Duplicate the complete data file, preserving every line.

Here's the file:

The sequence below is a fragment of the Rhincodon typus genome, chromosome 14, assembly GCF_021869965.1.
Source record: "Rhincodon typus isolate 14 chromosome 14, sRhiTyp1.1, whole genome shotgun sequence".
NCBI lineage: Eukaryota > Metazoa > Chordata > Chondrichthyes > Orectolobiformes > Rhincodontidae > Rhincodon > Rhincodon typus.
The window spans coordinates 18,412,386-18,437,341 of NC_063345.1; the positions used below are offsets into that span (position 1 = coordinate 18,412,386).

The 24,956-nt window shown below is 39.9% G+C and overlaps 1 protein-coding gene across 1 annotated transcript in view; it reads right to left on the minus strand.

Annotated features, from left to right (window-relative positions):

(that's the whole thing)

The sequence below is a fragment of the Rhincodon typus genome, chromosome 14, assembly GCF_021869965.1.
Source record: "Rhincodon typus isolate 14 chromosome 14, sRhiTyp1.1, whole genome shotgun sequence".
NCBI lineage: Eukaryota > Metazoa > Chordata > Chondrichthyes > Orectolobiformes > Rhincodontidae > Rhincodon > Rhincodon typus.
The window spans coordinates 18,412,386-18,437,341 of NC_063345.1; the positions used below are offsets into that span (position 1 = coordinate 18,412,386).

The 24,956-nt window shown below is 39.9% G+C and overlaps 1 protein-coding gene across 1 annotated transcript in view; it reads right to left on the minus strand.

Annotated features, from left to right (window-relative positions):